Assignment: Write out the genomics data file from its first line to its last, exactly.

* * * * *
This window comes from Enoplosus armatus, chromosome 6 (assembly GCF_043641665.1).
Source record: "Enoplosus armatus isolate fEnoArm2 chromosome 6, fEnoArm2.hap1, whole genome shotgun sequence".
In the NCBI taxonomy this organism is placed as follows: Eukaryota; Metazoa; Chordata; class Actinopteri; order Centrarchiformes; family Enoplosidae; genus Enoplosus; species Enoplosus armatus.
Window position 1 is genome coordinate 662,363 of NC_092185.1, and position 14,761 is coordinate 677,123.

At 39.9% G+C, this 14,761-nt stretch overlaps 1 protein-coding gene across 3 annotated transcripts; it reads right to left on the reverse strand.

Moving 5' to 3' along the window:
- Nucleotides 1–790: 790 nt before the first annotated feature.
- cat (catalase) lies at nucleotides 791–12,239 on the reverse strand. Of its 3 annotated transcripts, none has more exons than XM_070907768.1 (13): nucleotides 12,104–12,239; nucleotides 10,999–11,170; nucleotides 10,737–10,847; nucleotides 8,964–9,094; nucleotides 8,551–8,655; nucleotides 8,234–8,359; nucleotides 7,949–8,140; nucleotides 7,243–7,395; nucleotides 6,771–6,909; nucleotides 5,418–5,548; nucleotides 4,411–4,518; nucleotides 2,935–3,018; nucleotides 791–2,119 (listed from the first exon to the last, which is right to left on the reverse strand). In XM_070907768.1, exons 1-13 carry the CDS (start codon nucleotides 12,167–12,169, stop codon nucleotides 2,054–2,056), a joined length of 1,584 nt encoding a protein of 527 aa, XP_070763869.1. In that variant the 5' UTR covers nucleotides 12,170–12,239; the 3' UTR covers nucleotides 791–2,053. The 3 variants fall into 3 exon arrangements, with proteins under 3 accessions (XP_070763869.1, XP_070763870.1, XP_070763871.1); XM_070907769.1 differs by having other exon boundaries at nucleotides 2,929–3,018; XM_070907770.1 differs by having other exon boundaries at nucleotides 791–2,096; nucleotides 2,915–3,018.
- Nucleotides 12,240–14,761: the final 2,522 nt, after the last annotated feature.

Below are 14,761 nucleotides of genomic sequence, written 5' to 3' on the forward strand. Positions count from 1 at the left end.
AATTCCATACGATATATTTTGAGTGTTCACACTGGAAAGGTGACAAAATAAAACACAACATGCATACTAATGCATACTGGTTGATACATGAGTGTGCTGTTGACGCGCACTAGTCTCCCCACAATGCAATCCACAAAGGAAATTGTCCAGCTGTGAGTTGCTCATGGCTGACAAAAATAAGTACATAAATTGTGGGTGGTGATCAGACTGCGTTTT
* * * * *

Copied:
This window comes from Enoplosus armatus, chromosome 6 (assembly GCF_043641665.1).
Source record: "Enoplosus armatus isolate fEnoArm2 chromosome 6, fEnoArm2.hap1, whole genome shotgun sequence".
In the NCBI taxonomy this organism is placed as follows: Eukaryota; Metazoa; Chordata; class Actinopteri; order Centrarchiformes; family Enoplosidae; genus Enoplosus; species Enoplosus armatus.
Window position 1 is genome coordinate 662,363 of NC_092185.1, and position 14,761 is coordinate 677,123.

At 39.9% G+C, this 14,761-nt stretch overlaps 1 protein-coding gene across 3 annotated transcripts; it reads right to left on the reverse strand.

Moving 5' to 3' along the window:
- Nucleotides 1–790: 790 nt before the first annotated feature.
- cat (catalase) lies at nucleotides 791–12,239 on the reverse strand. Of its 3 annotated transcripts, none has more exons than XM_070907768.1 (13): nucleotides 12,104–12,239; nucleotides 10,999–11,170; nucleotides 10,737–10,847; nucleotides 8,964–9,094; nucleotides 8,551–8,655; nucleotides 8,234–8,359; nucleotides 7,949–8,140; nucleotides 7,243–7,395; nucleotides 6,771–6,909; nucleotides 5,418–5,548; nucleotides 4,411–4,518; nucleotides 2,935–3,018; nucleotides 791–2,119 (listed from the first exon to the last, which is right to left on the reverse strand). In XM_070907768.1, exons 1-13 carry the CDS (start codon nucleotides 12,167–12,169, stop codon nucleotides 2,054–2,056), a joined length of 1,584 nt encoding a protein of 527 aa, XP_070763869.1. In that variant the 5' UTR covers nucleotides 12,170–12,239; the 3' UTR covers nucleotides 791–2,053. The 3 variants fall into 3 exon arrangements, with proteins under 3 accessions (XP_070763869.1, XP_070763870.1, XP_070763871.1); XM_070907769.1 differs by having other exon boundaries at nucleotides 2,929–3,018; XM_070907770.1 differs by having other exon boundaries at nucleotides 791–2,096; nucleotides 2,915–3,018.
- Nucleotides 12,240–14,761: the final 2,522 nt, after the last annotated feature.

Below are 14,761 nucleotides of genomic sequence, written 5' to 3' on the forward strand. Positions count from 1 at the left end.
AATTCCATACGATATATTTTGAGTGTTCACACTGGAAAGGTGACAAAATAAAACACAACATGCATACTAATGCATACTGGTTGATACATGAGTGTGCTGTTGACGCGCACTAGTCTCCCCACAATGCAATCCACAAAGGAAATTGTCCAGCTGTGAGTTGCTCATGGCTGACAAAAATAAGTACATAAATTGTGGGTGGTGATCAGACTGCGTTTT